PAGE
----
(Reuters) - Constellation Brands Inc (STZ.N), which makes most of its beer in Mexico, reported a higher-than-expected quarterly profit, but investors remained jittery about President-elect Donald Trump’s proposals to tighten cross-border trade.
The company’s shares, which makes beers such as Corona and Modelo in Mexico and imports them to the United States, fell as much as 8.9 percent to $144.
“There is a high level of investor skittishness around the stock due to potential tax changes from the new administration,” SunTrust Robinson Humphrey analyst William Chappell Jr. wrote in note.
Trump and congressional Republicans have called for sweeping corporate tax reforms, including one on foreign imports called “border adjustability.”
The proposal, which is meant to boost U.S. manufacturing, would tax U.S. imports at the corporate income tax rate making them 20 percent more expensive, while exports would be exempt.
A specific aspect of border adjustability could disallow a deduction for foreign-sourced cost of goods sold (COGS), which companies such as Constellation currently enjoy.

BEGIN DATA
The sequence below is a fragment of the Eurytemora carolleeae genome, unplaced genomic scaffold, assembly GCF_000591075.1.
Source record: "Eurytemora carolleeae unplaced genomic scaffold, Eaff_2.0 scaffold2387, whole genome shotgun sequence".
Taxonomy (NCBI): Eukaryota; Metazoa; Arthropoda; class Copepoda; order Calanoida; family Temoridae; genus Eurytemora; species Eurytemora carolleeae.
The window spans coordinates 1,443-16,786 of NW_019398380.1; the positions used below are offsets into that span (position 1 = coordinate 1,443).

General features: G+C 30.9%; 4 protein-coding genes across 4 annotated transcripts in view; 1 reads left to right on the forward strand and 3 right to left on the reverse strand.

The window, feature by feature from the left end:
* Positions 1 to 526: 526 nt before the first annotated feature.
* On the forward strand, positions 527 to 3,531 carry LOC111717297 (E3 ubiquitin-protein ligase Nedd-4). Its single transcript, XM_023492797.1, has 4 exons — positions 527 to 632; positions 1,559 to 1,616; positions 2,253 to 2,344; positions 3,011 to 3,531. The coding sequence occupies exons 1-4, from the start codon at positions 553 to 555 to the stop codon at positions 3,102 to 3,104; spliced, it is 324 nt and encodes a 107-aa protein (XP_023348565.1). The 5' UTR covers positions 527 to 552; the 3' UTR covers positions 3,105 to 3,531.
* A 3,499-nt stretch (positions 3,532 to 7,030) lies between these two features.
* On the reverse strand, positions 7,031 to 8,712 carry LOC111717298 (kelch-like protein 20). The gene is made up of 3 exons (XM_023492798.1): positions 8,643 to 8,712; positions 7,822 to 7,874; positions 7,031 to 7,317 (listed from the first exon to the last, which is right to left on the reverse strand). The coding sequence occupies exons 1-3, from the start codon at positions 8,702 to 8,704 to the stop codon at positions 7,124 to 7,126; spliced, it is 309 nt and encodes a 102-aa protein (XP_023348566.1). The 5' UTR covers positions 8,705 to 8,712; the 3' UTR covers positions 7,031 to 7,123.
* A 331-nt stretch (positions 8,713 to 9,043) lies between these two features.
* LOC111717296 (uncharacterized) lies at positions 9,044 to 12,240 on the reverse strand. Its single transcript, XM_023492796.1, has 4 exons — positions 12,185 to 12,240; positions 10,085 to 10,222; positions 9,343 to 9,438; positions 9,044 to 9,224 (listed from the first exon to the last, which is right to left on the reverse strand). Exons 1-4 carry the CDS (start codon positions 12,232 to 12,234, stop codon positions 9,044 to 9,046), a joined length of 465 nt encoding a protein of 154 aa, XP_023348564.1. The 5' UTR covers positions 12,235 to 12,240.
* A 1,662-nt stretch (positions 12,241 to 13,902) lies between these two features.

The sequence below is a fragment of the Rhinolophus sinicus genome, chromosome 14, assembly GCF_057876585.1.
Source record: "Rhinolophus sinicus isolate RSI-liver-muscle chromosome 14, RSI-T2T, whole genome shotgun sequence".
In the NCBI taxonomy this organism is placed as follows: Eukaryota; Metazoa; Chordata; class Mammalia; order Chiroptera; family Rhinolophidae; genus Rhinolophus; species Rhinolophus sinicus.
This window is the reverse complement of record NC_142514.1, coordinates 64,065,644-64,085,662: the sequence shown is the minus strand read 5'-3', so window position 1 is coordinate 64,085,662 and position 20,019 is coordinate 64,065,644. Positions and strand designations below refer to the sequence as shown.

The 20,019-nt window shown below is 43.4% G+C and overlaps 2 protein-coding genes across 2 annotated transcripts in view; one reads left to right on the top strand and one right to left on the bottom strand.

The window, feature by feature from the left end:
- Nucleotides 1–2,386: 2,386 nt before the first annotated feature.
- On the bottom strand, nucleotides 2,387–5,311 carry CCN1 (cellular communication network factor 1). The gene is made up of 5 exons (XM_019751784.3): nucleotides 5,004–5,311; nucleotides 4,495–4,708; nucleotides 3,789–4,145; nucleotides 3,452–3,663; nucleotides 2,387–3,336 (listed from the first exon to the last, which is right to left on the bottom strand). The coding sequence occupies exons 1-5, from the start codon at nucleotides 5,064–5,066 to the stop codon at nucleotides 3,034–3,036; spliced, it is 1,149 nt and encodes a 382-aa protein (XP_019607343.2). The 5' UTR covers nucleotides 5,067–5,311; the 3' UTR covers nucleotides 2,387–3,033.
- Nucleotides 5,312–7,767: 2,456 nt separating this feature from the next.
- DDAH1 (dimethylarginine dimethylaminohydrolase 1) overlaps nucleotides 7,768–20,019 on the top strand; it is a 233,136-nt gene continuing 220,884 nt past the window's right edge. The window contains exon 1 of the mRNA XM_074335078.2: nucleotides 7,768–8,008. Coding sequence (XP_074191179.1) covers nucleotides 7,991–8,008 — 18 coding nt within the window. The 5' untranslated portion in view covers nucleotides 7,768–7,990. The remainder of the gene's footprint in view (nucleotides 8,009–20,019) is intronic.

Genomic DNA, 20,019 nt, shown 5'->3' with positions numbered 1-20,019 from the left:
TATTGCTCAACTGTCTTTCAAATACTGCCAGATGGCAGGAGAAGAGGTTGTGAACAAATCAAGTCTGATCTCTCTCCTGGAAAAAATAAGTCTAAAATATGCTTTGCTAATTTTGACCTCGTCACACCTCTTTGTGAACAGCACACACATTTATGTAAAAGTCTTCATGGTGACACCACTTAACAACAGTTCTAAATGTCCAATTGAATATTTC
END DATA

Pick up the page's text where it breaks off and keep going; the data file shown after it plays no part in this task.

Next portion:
Constellation said it had modeled several potential scenarios to offset any of the proposed tax reforms, including border adjustability.
The company said in case the proposal does come to pass in its current form, it would consider measures including sourcing natural gas in the United States instead of Mexico to produce glass bottles.
“That’s just one example of things we can do in our supply chain so we turn that into a US cost instead of a Mexican cost and we then have a deductible expense for U.S. tax purposes,” Constellation said on an earnings call with analysts.
Currently, the United States accounts for 40 percent of Constellation’s COGS for beer including freight, while Mexico accounts for the rest.
The company has breweries in Nava, Mexicali and Obregon in Mexico.
Constellation also raised its adjusted profit forecast to $6.55-$6.65 per share for the year ending February, from $6.30-$6.45 it had previously expected.
Beer sales rose 16 percent on higher volumes and pricing, and a boost from its acquisition of craft beer maker Ballast Point last year.
The Victor, New York-based company’s sales rose 10.3 percent to $1.81 billion, in-line with the average analyst estimate, according to Thomson Reuters I/B/E/S.
Net income attributable rose 50 percent to $405.9 million, or $1.98 per class A share in the third quarter ended Nov. 30.
Excluding certain items, the company earned $1.96 per share, beating the average estimate of $1.72 per share.
Reporting by Gayathree Ganesan and Siddharth Cavale in Bengaluru; Editing by Shounak Dasgupta and Saumyadeb Chakrabarty